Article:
IBM Watson cognitive system can work physician , chef , information security specialist and scientist Now Watson has also become a forecaster. More precisely, previously the system was already able to make forecasts, but now, if I may say so, Watson has gone up.
Our company has concluded a cooperation agreement with Weather Underground, which compiles its weather forecasts based on data from 200, 000 weather stations. These stations are distributed all over the world, including Asia, South America, and Africa. Now it is planned to analyze this data with IBM Watson to make even more accurate forecasts.
When IBM acquired The Weather Company/WU (this happened last October), it immediately announced its intention to integrate all 200, 000 weather stations obtained with The Weather into the Internet of Things. This meant that the data from the stations’ sensors would be analyzed immediately. And the goal of the project is not to forecast the weather on TV. The main goal is to help businesses.
Only in the U.S. the losses of various companies due to adverse weather conditions amount to $500 billion annually. But you don’t have to lose money if you know where and how the weather will change. The best option is a long-term forecast. Airlines, insurance companies, and farmers all lose a lot of money to the vagaries of the weather. But if you know where to expect trouble, you can avoid problems and major losses.
"All of The Weather Company’s data can be accessed through the API, " says John Cohn, one of the contributors to the project. Watson has access to the API. This cognitive system analyzes all weather station data, makes a forecast, and provides information to partners.
The first project is called EZ Buddy and is being implemented in Kenya. EZ Buddy provides data on the dynamics of local weather conditions to local farmland owners. Farmers are aware of the weather changes, they know what to do in any given case, and act accordingly. Any farmer in the region, by sending an SMS to a specific phone number, can ask: "When should I water my field?" or "When will it rain and replenish my fresh water supply?"
The system answers questions in a reply message. Farmers in Kenya are now actively using this feature, and not just to know when to water the field. They consult with IBMWatson about the timing of fertilizer application, the planting season, and the optimal time to use pesticides.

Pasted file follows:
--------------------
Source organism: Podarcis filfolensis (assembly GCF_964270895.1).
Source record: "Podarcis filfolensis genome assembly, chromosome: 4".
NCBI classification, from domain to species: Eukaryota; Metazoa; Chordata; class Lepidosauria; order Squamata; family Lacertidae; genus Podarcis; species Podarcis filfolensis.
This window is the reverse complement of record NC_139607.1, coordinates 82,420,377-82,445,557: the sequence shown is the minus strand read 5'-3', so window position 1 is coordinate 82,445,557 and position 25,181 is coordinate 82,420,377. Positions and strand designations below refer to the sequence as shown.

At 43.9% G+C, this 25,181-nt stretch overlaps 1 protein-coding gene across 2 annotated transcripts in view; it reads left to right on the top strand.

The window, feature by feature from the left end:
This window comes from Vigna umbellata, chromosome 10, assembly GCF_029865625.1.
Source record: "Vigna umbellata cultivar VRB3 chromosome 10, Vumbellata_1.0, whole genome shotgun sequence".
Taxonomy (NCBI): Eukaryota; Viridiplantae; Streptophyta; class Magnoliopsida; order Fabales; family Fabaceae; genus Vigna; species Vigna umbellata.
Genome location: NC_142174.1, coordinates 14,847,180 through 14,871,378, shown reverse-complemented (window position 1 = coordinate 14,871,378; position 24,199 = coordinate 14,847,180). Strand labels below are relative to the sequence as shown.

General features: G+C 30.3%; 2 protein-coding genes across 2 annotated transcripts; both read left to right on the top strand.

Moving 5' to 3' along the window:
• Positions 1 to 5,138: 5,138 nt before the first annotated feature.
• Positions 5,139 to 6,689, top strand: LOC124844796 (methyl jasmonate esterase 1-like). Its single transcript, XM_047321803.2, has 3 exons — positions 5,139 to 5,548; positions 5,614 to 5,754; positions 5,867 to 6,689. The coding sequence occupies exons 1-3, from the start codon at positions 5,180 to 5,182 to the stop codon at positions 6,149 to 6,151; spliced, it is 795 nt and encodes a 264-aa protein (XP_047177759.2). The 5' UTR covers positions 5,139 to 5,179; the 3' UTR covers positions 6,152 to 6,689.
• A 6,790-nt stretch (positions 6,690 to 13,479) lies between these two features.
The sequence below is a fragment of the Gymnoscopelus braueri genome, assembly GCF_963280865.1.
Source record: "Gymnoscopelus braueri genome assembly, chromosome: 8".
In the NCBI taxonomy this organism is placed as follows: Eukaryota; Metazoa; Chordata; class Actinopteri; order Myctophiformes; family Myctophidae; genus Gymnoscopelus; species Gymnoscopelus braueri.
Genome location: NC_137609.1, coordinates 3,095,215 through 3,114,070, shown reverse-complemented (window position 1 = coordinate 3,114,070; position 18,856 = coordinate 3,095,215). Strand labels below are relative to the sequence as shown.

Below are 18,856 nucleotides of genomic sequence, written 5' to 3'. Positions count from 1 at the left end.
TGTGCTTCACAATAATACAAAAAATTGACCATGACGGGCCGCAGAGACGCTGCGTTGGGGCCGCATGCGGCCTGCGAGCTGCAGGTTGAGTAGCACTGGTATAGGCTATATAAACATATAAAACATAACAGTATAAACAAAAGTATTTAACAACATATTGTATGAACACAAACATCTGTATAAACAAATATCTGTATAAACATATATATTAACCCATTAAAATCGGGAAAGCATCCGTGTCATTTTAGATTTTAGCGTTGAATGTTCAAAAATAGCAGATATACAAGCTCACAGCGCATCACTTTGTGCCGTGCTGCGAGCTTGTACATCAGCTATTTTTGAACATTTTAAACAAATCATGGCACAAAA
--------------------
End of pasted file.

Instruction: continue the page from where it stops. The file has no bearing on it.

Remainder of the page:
Airlines are also collaborating with TheWeatherCompany (recall, now a division of IBM). Dispatchers and pilots need to know about turbulence zones in order to plan the best route, which not only does not endanger the lives and health of passengers, but also saves fuel. Every year, airlines lose about $5 million a year due to having to repair planes that get caught in an area with adverse weather conditions.
Even more, about $35mn, is spent on medical treatment for pilots and compensation for passengers injured during flights. Now our company collects data on turbulence zones and provides it to airlines. Pilots can bypass the danger zones, and the airlines’ computer systems adjust their flight arrival and departure times accordingly.
Insurance companies, receiving information from IBM, will be able to warn their customers of an approaching hurricane or flood. People will then try to do everything possible to minimize damage to their property. The benefits are there for both companies and customers. Power companies usually lose millions of dollars after weather disasters – because the power system is damaged, and the average repair cost for just one damage is about $500, 000.
The examples given do not only apply to airlines, farmers, and insurers. All of this applies to other representatives of a number of business sectors, as well as to government agencies that are responsible for the state of various infrastructures of human settlements. IBM Watson, using data from weather stations, can give a detailed weather forecast for about two weeks ahead. And it’s a very accurate forecast.
Fifty years ago, a weather forecast was more like reading coffee grounds. Nowadays, a weather forecast is the result of a sophisticated analysis of vast amounts of data. And the accuracy of such a forecast in most cases is very high.